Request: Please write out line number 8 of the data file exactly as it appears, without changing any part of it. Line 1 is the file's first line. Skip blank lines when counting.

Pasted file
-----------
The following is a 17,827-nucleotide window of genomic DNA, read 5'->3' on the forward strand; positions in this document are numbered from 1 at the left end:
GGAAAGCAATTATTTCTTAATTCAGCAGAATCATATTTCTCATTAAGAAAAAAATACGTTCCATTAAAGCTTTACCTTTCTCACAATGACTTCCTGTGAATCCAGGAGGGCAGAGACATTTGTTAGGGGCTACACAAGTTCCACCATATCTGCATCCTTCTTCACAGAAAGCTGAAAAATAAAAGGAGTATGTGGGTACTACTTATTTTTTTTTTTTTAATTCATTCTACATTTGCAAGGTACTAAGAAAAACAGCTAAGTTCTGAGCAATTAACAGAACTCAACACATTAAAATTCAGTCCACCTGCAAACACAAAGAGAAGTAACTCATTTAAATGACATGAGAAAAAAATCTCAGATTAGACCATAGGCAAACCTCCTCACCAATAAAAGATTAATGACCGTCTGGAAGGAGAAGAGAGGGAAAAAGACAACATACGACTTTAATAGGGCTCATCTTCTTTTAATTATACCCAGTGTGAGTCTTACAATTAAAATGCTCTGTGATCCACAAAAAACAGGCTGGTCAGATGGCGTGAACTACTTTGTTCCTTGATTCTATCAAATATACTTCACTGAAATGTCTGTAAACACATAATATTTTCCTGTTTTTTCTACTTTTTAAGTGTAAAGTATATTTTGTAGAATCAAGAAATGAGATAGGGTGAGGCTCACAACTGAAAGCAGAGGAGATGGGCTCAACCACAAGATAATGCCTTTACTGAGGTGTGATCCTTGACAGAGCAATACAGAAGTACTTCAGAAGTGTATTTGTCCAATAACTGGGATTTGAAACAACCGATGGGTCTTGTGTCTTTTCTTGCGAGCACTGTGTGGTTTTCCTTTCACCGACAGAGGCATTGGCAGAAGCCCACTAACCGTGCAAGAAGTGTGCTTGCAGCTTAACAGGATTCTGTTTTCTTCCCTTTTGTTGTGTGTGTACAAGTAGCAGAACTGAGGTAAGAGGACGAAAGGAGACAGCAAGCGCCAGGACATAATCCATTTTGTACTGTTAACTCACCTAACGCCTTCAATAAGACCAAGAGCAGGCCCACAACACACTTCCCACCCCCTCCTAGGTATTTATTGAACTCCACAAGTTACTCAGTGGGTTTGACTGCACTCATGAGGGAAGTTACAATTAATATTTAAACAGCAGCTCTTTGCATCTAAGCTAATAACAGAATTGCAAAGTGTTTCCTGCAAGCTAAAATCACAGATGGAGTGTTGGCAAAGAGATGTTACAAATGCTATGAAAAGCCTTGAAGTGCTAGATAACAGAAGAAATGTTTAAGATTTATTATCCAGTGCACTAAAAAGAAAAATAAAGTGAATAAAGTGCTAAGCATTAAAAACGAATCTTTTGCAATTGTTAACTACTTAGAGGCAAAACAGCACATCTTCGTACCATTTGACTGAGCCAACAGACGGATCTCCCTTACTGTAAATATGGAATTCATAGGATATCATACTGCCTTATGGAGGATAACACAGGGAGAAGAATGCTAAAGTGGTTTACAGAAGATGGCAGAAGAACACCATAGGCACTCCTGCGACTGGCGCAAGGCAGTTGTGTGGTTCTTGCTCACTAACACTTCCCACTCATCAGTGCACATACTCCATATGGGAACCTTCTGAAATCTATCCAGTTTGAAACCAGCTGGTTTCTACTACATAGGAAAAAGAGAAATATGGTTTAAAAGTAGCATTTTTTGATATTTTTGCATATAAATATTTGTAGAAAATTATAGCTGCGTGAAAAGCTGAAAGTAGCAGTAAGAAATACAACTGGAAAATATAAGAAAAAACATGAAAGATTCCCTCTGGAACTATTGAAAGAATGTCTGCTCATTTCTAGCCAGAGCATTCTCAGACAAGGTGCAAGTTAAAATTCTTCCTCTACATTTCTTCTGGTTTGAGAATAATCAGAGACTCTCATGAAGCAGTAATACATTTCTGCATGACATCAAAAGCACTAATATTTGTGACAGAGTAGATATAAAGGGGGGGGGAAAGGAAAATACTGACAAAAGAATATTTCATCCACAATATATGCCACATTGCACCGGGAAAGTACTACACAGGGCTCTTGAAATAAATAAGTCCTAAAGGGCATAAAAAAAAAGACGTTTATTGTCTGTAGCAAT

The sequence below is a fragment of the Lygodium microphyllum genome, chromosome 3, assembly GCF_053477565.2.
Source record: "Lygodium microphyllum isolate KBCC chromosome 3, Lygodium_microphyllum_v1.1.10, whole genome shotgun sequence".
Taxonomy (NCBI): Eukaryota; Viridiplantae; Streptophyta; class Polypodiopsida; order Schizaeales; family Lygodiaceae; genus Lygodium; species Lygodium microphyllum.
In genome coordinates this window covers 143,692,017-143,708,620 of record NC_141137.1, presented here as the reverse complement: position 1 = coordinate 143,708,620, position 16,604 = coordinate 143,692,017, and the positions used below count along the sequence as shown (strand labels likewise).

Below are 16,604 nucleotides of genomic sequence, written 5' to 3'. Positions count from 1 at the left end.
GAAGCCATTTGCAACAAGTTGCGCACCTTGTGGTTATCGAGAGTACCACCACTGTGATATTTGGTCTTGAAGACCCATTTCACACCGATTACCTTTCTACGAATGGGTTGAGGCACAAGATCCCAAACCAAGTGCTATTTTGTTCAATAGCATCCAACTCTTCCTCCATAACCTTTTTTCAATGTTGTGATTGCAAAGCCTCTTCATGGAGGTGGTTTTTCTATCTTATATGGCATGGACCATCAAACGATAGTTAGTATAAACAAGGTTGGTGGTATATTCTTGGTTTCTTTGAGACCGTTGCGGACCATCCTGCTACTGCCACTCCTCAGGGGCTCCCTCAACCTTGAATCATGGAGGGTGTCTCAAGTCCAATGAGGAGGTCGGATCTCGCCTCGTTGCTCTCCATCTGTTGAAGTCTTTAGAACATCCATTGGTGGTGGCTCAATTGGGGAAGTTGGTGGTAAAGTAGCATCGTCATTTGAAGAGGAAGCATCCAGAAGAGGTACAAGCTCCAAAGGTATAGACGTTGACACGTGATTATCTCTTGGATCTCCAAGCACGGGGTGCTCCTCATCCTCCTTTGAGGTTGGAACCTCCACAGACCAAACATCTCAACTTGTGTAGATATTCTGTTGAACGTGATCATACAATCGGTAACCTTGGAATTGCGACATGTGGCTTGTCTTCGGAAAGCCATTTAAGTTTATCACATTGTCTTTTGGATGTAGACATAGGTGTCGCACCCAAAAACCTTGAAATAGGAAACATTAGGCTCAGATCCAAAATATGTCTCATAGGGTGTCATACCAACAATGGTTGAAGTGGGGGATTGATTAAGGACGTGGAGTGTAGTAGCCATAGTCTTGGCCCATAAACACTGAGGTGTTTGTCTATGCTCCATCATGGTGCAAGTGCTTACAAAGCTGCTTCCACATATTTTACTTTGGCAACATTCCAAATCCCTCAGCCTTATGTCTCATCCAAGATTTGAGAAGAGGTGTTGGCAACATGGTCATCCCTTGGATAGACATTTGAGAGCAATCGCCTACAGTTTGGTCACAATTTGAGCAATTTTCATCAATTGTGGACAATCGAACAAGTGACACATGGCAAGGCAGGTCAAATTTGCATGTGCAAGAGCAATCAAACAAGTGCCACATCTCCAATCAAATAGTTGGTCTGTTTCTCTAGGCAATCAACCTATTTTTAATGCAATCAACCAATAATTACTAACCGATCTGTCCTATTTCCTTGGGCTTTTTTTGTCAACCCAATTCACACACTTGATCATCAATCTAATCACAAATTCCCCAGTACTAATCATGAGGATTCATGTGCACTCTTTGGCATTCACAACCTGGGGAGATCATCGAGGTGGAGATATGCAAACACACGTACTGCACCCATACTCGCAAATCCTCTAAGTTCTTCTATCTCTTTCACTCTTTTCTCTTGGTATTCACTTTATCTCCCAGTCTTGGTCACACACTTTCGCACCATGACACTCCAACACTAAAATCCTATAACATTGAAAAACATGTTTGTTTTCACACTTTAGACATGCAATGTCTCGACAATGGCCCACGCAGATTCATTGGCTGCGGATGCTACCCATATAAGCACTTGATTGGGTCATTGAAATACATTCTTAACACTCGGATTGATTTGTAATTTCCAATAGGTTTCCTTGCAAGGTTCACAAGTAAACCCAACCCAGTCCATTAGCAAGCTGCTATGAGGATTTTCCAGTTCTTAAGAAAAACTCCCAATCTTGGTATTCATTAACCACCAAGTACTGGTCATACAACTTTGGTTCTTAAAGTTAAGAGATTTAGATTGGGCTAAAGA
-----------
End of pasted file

GAAGCCATTTGCAACAAGTTGCGCACCTTGTGGTTATCGAGAGTACCACCACTGTGATATTTGGTCTTGAAGACCCATTTCACACCGATTACCTTTCTACGAATGGGTTGAGGCACAAGATCCCAAACCAAGTGCTATTTTGTTCAATAGCATCCAACTCTTCCTCCATAACCTTTTTTCAATGTTGTGATTGCAAAGCCTCTTCATGGAGGTGGTTTTTCTATCTTATATGGCATGGACCATCAAACGATAGTTAGTATAAACAAGGTTGGTGGTATATTCTTGGTTTCTTTGAGACCGTTGCGGACCATCCTGCTACTGCCACTCCTCAGGGGCTCCCTCAACCTTGAATCATGGAGGGTGTCTCAAGTCCAATGAGGAGGTCGGATCTCGCCTCGTTGCTCTCCATCTGTTGAAGTCTTTAGAACATCCATTGGTGGTGGCTCAATTGGGGAAGTTGGTGGTAAAGTAGCATCGTCATTTGAAGAGGAAGCATCCAGAAGAGGTACAAGCTCCAAAGGTATAGACGTTGACACGTGATTATCTCTTGGATCTCCAAGCACGGGGTGCTCCTCATCCTCCTTTGAGGTTGGAACCTCCACAGACCAAACATCTCAACTTGTGTAGATATTCTGTTGAACGTGATCATACAATCGGTAACCTTGGAATTGCGACATGTGGCTTGTCTTCGGAAAGCCATTTAAGTTTATCACATTGTCTTTTGGATGTAGACATAGGTGTCGCACCCAAAAACCTTGAAATAGGAAACATTAGGCTCAGATCCAAAATATGTCTCATAGGGTGTCATACCAACAATGGTTGAAGTGGGGGATTGATTAAGGACGTGGAGTGTAGTAGCCATAGTCTTGGCCCATAAACACTGAGGTGTTTGTCTATGCTCCATCATGGTGCAAGTGCTTACAAAGCTGCTTCCACATATTTTACTTTGGCAACATTCCAAATCCCTCAGCCTTATGTCTCATCCAAGATTTGAGAAGAGGTGTTGGCAACATGGTCATCCCTTGGATAGACATTTGAGAGCAATCGCCTACAGTTTGGTCACAATTTGAGCAATTTTCATCAATTGTGGACAATCGAACAAGTGACACATGGCAAGGCAGGTCAAATTTGCATGTGCAAGAGCAATCAAACAAGTGCCACATCTCCAATCAAATAGTTGGTCTGTTTCTCTAGGCAATCAACCTATTTTTAATGCAATCAACCAATAATTACTAACCGATCTGTCCTATTTCCTTGGGCTTTTTTTGTCAACCCAATTCACACACTTGATCATCAATCTAATCACAAATTCCCCAGTACTAATCATGAGGATTCATGTGCACTCTTTGGCATTCACAACCTGGGGAGATCATCGAGGTGGAGATATGCAAACACACGTACTGCACCCATACTCGCAAATCCTCTAAGTTCTTCTATCTCTTTCACTCTTTTCTCTTGGTATTCACTTTATCTCCCAGTCTTGGTCACACACTTTCGCACCATGACACTCCAACACTAAAATCCTATAACATTGAAAAACATGTTTGTTTTCACACTTTAGACATGCAATGTCTCGACAATGGCCCACGCAGATTCATTGGCTGCGGATGCTACCCATATAAGCACTTGATTGGGTCATTGAAATACATTCTTAACACTCGGATTGATTTGTAATTTCCAATAGGTTTCCTTGCAAGGTTCACAAGTAAACCCAACCCAGTCCATTAGCAAGCTGCTATGAGGATTTTCCAGTTCTTAAGAAAAACTCCCAATCTTGGTATTCATTAACCACCAAGTACTGGTCATACAACTTTGGTTCTTAAAGTTAAGAGATTTAGATTGGGCTAAAGA